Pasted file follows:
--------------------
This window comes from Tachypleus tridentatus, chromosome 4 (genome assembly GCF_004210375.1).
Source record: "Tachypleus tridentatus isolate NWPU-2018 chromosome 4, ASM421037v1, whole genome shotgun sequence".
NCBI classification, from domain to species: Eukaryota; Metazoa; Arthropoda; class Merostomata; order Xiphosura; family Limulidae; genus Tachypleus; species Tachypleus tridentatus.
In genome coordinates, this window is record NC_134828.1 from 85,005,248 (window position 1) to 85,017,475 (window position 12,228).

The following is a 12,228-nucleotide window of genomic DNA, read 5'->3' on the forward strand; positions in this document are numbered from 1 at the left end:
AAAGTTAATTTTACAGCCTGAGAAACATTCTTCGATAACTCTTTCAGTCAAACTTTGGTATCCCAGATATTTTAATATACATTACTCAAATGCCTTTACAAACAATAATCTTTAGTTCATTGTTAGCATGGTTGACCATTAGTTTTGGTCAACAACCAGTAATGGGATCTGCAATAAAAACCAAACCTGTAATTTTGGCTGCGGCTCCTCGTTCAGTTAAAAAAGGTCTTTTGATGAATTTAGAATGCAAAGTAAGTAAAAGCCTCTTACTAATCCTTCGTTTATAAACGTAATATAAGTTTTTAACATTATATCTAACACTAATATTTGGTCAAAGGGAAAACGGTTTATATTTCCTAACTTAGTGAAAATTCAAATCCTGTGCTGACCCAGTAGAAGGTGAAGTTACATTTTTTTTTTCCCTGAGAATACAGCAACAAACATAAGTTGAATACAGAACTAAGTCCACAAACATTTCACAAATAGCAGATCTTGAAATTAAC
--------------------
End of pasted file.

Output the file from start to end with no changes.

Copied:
This window comes from Tachypleus tridentatus, chromosome 4 (genome assembly GCF_004210375.1).
Source record: "Tachypleus tridentatus isolate NWPU-2018 chromosome 4, ASM421037v1, whole genome shotgun sequence".
NCBI classification, from domain to species: Eukaryota; Metazoa; Arthropoda; class Merostomata; order Xiphosura; family Limulidae; genus Tachypleus; species Tachypleus tridentatus.
In genome coordinates, this window is record NC_134828.1 from 85,005,248 (window position 1) to 85,017,475 (window position 12,228).

The following is a 12,228-nucleotide window of genomic DNA, read 5'->3' on the forward strand; positions in this document are numbered from 1 at the left end:
AAAGTTAATTTTACAGCCTGAGAAACATTCTTCGATAACTCTTTCAGTCAAACTTTGGTATCCCAGATATTTTAATATACATTACTCAAATGCCTTTACAAACAATAATCTTTAGTTCATTGTTAGCATGGTTGACCATTAGTTTTGGTCAACAACCAGTAATGGGATCTGCAATAAAAACCAAACCTGTAATTTTGGCTGCGGCTCCTCGTTCAGTTAAAAAAGGTCTTTTGATGAATTTAGAATGCAAAGTAAGTAAAAGCCTCTTACTAATCCTTCGTTTATAAACGTAATATAAGTTTTTAACATTATATCTAACACTAATATTTGGTCAAAGGGAAAACGGTTTATATTTCCTAACTTAGTGAAAATTCAAATCCTGTGCTGACCCAGTAGAAGGTGAAGTTACATTTTTTTTTTCCCTGAGAATACAGCAACAAACATAAGTTGAATACAGAACTAAGTCCACAAACATTTCACAAATAGCAGATCTTGAAATTAAC